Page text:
Are there conversations that no one wants to discuss or obvious truths that are going unaddressed?

Well, maybe there is an elephant in the room.

Do people seem uncomfortable and everyone knows the discomfort is there and no one wants to bring up. Instead, everyone tiptoes around it, united in the unlikely hope that s it will somehow go away by itself.

You can rest assured there is an elephant in the room. How you respond to the elephant is a huge test of leadership.

Here are some strategies for dealing with it effectively.

1. Verify that it's real. Perceptions aren't necessarily reality. First, make sure the elephant's actually there and not something you've imagined. Before you bring up a potentially unsettling topic to a larger group, do a quick reality check with one or two people you trust and find out if their perceptions mesh with your own. This important step protects everyone from the damage of misunderstanding. If you're in agreement that it needs to be dealt with, you'll have a core team who can work together and support each other in the effort.

2. Acknowledge its presence. Assuming the elephant does exist, give it a name. You have to identify the nature of the problem before you can acknowledge it and deal with it. Don't allow for foot-dragging or delays; remember that elephants grow quickly.

3. Consider the timing. Especially if you're addressing an issue that's been simmering for a while, think about the best moment to tackle the situation. Shoot for a time when those involved are likely to be less emotional and less stressed, when distraction will be at a minimum and no one outside the situation is likely to be around. Good timing will increase the odds that those involved will be cooperative and amenable to solutions.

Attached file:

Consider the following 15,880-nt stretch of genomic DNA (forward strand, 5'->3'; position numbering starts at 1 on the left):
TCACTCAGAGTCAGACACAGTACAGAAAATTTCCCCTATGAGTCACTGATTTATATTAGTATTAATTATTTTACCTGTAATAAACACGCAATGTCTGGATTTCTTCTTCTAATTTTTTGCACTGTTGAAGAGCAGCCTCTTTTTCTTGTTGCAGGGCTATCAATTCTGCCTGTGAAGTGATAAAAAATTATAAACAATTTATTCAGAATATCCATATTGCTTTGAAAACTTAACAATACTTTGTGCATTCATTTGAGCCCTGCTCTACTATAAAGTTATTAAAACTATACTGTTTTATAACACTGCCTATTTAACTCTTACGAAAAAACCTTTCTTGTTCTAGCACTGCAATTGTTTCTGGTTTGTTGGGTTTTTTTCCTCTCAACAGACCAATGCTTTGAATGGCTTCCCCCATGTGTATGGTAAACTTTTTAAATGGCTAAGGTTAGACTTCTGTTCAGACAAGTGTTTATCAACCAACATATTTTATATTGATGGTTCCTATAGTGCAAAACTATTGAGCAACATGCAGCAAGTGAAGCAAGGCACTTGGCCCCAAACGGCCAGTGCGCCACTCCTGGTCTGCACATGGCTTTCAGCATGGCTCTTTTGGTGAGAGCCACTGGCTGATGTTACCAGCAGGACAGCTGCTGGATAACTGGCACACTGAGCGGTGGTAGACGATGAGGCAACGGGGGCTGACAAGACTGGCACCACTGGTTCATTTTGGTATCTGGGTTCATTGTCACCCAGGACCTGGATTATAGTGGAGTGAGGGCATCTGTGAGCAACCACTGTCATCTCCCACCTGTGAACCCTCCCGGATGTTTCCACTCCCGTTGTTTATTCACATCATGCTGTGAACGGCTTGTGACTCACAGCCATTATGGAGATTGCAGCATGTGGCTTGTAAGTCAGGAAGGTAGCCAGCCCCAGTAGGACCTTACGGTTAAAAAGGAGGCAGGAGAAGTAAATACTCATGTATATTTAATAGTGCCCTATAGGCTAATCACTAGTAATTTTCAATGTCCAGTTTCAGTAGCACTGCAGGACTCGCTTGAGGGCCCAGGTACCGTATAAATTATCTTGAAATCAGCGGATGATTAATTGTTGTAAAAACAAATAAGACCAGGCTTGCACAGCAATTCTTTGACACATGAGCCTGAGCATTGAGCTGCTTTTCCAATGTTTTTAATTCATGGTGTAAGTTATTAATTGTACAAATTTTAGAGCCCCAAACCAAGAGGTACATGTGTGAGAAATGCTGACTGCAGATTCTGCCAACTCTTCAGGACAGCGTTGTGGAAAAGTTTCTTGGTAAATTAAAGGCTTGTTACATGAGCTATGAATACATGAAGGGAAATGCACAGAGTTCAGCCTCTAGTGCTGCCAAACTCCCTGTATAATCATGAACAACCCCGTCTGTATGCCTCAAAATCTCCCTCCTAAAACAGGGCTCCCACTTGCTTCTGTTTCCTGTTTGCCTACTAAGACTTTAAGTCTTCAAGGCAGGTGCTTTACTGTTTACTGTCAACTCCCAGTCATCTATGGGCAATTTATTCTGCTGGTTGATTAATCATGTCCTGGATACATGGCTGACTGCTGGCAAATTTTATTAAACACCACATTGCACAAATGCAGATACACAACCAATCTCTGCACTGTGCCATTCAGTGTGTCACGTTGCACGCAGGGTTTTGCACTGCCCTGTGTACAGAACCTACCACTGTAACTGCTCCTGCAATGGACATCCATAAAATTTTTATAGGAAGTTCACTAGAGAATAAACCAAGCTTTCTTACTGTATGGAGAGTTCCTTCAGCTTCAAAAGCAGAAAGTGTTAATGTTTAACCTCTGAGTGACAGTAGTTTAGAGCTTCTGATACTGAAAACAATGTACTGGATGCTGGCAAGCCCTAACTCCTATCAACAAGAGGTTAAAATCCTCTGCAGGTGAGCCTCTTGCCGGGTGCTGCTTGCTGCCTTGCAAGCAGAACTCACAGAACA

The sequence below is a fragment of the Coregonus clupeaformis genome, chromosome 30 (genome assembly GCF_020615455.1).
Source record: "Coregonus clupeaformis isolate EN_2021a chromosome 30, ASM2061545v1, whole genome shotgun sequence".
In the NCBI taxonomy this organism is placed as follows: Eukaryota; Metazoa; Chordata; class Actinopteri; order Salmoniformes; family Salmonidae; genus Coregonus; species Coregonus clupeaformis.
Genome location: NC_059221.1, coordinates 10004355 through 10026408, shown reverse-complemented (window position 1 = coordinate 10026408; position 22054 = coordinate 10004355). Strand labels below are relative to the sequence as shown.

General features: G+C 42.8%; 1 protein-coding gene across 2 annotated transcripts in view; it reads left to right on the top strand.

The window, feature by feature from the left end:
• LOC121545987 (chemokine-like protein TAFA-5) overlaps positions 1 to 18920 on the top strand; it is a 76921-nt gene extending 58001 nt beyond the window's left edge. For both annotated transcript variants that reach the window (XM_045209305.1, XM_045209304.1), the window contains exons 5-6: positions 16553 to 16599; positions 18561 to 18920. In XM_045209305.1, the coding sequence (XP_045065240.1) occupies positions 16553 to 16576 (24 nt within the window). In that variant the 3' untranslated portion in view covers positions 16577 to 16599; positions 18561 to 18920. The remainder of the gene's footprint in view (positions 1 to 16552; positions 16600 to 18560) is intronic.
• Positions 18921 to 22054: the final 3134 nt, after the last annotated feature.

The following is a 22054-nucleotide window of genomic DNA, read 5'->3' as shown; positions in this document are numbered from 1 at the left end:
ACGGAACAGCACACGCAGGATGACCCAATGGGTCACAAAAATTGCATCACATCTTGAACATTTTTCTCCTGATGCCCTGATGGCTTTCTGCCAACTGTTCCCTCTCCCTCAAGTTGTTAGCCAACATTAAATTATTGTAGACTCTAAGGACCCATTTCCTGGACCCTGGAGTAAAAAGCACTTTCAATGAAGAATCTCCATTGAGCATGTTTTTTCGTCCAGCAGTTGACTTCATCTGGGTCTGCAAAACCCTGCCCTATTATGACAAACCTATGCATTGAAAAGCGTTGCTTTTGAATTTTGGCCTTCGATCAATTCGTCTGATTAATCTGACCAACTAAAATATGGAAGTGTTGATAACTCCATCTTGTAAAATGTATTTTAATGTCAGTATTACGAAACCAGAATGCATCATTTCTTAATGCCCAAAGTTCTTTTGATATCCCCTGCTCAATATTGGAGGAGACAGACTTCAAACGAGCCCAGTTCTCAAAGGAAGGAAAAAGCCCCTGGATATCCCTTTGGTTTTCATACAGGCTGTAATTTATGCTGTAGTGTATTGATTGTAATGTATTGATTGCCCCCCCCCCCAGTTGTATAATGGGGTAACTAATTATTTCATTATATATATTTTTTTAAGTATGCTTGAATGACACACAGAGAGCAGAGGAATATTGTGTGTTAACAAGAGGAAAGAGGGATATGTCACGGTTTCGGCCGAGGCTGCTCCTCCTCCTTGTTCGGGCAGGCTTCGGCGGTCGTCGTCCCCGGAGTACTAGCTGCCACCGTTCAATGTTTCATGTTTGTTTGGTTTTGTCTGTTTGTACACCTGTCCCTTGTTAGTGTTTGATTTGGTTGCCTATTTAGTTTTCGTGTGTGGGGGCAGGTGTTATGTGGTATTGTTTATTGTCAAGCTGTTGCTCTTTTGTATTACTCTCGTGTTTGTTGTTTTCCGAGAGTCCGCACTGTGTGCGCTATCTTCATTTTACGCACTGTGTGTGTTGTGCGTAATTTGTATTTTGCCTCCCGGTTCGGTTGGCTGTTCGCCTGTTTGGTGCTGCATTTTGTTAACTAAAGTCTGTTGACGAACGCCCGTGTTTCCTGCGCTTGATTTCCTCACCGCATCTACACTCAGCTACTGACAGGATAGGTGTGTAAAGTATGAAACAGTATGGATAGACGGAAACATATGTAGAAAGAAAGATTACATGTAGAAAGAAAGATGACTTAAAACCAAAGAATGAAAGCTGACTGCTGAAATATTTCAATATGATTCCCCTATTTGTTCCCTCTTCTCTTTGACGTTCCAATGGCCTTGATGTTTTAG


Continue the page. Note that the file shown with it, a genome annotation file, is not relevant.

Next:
4. Make a plan. Rehearse what you'll say to open the conversation, and think about possible directions it's likely to go. If your core group will be with you, work together on ways you can reinforce each other. Ask yourself what outcome you'd like to see. Be brave, be creative and be organized about your goals and objectives so you can keep the dialogue open and communication clear and concise.

5. Get to the heart of the matter. Be direct, honest and detailed. It is essential to be straightforward, even if the facts are unpleasant. Tiptoeing around even small aspects of the issue will only perpetuate the tension. Being direct builds respect and trust. By naming what everyone is avoiding, you will transform the elephant into an obstacle that people can tackle together.

6. Be mindful of emotions. Some people may be sensitive or hurt in the course of the discussion; some are likely to be expressive, while others may become quiet and withdrawn. Make sure to be mindful of emotions by acknowledging and appreciating what people are feeling.

7. Make room for communication. Keep things open for discussion. Encourage people to speak, allow them to communicate and make room for feedback. The elephant has probably caused some degree of unrest, so give people voice to express their thoughts. Maintain an atmosphere where they feel comfortable being open with each other and sharing their perspectives.

The most import principle is to address the issue as early as possible--ideally, before it even becomes an elephant. The sooner it's resolved, the sooner you can focus on other priorities. If there's an elephant anywhere in your relationships, business or leadership, don't delay--take care of it before it becomes a full-fledged circus.